Did you know you know that depending on the country you live in, you might be able to diversify your superannuation portfolio with art?
Of course, conditions will apply, but in Australia (where I live), individuals with Self-Managed Superannuation Funds (SMSFs) can venture into a distinctive investment path by allocating a portion of their superannuation funds to art. This offers an alternative investment approach that enables individuals to broaden their portfolios and potentially reap rewards from the appreciation and lasting worth of art.
Several other countries around the world offer similar opportunities for individuals to invest their superannuation funds in art.
Some of those other countries are:
United States: In the United States, individuals can utilize Individual Retirement Accounts (IRAs) to invest in various alternative assets, including art. Self-directed IRAs allow individuals to have more control over their retirement investments and explore art as a potential asset class.
United Kingdom: The United Kingdom has a scheme known as Self-Invested Personal Pension (SIPP), which allows individuals to include art and other alternative investments within their pension portfolios. This provides individuals with the flexibility to diversify their pension investments beyond traditional options.
Netherlands: In the Netherlands, individuals can invest their pension funds in various asset classes, including art. Pension funds are managed by professional pension providers who offer investment options that cover a wide range of assets, including art funds.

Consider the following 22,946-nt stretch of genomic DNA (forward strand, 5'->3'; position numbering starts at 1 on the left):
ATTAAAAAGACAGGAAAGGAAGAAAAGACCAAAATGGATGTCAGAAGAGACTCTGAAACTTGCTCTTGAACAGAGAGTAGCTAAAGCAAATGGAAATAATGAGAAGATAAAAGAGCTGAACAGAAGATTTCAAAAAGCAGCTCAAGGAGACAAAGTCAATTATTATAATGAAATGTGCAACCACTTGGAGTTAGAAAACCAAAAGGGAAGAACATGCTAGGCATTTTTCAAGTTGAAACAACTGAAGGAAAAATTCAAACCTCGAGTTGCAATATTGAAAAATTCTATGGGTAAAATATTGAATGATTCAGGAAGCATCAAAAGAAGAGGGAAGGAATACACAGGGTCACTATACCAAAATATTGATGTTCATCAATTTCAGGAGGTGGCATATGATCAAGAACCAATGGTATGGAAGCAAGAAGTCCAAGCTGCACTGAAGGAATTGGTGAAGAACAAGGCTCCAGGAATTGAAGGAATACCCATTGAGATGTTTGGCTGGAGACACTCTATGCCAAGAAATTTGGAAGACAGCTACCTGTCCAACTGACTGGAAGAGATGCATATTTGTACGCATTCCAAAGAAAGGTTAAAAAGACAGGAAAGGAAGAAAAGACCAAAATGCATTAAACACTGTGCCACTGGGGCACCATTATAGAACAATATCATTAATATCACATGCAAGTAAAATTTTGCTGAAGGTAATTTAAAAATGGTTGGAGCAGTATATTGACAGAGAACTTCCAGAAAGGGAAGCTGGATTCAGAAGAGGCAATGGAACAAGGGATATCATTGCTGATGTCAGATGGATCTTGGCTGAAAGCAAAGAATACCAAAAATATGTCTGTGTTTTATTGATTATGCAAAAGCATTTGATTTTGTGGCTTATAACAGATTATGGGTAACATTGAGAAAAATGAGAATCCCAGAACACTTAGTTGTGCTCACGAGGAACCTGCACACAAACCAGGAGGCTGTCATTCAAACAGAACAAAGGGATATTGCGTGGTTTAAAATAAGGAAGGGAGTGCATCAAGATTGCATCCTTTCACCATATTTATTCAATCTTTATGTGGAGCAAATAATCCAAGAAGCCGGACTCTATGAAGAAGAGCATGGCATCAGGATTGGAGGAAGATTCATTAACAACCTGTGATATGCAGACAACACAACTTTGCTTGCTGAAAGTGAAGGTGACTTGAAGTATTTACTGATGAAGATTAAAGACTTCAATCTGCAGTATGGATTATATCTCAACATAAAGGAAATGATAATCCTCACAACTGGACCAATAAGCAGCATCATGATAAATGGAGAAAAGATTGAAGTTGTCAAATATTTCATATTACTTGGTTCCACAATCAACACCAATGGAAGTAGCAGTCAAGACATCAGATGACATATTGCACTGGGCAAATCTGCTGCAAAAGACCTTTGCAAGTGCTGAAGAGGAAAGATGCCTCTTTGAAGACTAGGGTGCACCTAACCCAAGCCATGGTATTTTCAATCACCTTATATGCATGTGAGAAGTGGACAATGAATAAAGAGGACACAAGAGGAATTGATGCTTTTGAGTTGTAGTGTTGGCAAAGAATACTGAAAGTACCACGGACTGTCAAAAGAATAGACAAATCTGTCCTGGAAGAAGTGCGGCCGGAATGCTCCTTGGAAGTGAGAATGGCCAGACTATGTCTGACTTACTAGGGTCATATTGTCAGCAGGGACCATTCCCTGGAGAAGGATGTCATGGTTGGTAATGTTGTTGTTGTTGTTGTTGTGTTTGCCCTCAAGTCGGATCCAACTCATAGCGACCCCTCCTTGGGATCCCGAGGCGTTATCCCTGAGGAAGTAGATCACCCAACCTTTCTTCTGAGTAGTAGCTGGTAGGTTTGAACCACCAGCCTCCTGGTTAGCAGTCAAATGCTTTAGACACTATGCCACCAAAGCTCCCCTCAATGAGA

Switzerland: Switzerland allows individuals to include art in their pension investment strategies through their Pillar 3a retirement savings accounts. Artworks are considered as movable assets that can be part of a diversified pension portfolio.
Canada: While Canada does not have a specific provision for investing superannuation funds in art, individuals can explore self-directed Registered Retirement Savings Plans (RRSPs) and Tax-Free Savings Accounts (TFSAs) to include art as part of their investment holdings.
Please note that the specific rules and regulations surrounding art investments within retirement accounts may vary in each country. It is advisable to consult with financial advisors or tax professionals who are knowledgeable about the regulations in your respective country to understand the eligibility criteria, limitations, and potential tax implications associated with investing superannuation funds in art.
Ask your fund manager about this today, and if you can do it, think about investing in art.
In Chapter 4 - Money Matters in Art Collecting in my new book, Art Collecting for Everyday People, we discuss this topic in more depth.
The book will be available on Amazon soon!
Image: Japanese woman with umbrella in snow (1930) vintage woodblock print by Utagawa Kunisada. Original public domain image from The Minneapolis Institute of Art. Digitally enhanced by rawpixel.